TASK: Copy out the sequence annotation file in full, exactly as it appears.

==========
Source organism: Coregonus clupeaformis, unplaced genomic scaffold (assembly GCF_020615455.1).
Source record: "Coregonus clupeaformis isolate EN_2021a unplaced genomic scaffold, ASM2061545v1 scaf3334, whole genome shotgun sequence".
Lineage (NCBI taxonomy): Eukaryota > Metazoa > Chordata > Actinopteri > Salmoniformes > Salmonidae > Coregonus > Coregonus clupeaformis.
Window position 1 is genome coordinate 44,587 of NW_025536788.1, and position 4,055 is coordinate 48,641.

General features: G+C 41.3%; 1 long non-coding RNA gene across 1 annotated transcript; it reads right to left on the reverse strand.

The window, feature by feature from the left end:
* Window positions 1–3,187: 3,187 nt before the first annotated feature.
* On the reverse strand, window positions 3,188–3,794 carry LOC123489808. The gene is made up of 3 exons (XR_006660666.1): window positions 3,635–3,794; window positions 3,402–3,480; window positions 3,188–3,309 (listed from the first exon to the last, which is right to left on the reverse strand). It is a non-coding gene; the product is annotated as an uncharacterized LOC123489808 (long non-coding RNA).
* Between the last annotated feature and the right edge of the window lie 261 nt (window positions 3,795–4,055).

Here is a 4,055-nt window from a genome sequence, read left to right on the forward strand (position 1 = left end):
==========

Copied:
Source organism: Coregonus clupeaformis, unplaced genomic scaffold (assembly GCF_020615455.1).
Source record: "Coregonus clupeaformis isolate EN_2021a unplaced genomic scaffold, ASM2061545v1 scaf3334, whole genome shotgun sequence".
Lineage (NCBI taxonomy): Eukaryota > Metazoa > Chordata > Actinopteri > Salmoniformes > Salmonidae > Coregonus > Coregonus clupeaformis.
Window position 1 is genome coordinate 44,587 of NW_025536788.1, and position 4,055 is coordinate 48,641.

General features: G+C 41.3%; 1 long non-coding RNA gene across 1 annotated transcript; it reads right to left on the reverse strand.

The window, feature by feature from the left end:
* Window positions 1–3,187: 3,187 nt before the first annotated feature.
* On the reverse strand, window positions 3,188–3,794 carry LOC123489808. The gene is made up of 3 exons (XR_006660666.1): window positions 3,635–3,794; window positions 3,402–3,480; window positions 3,188–3,309 (listed from the first exon to the last, which is right to left on the reverse strand). It is a non-coding gene; the product is annotated as an uncharacterized LOC123489808 (long non-coding RNA).
* Between the last annotated feature and the right edge of the window lie 261 nt (window positions 3,795–4,055).

Here is a 4,055-nt window from a genome sequence, read left to right on the forward strand (position 1 = left end):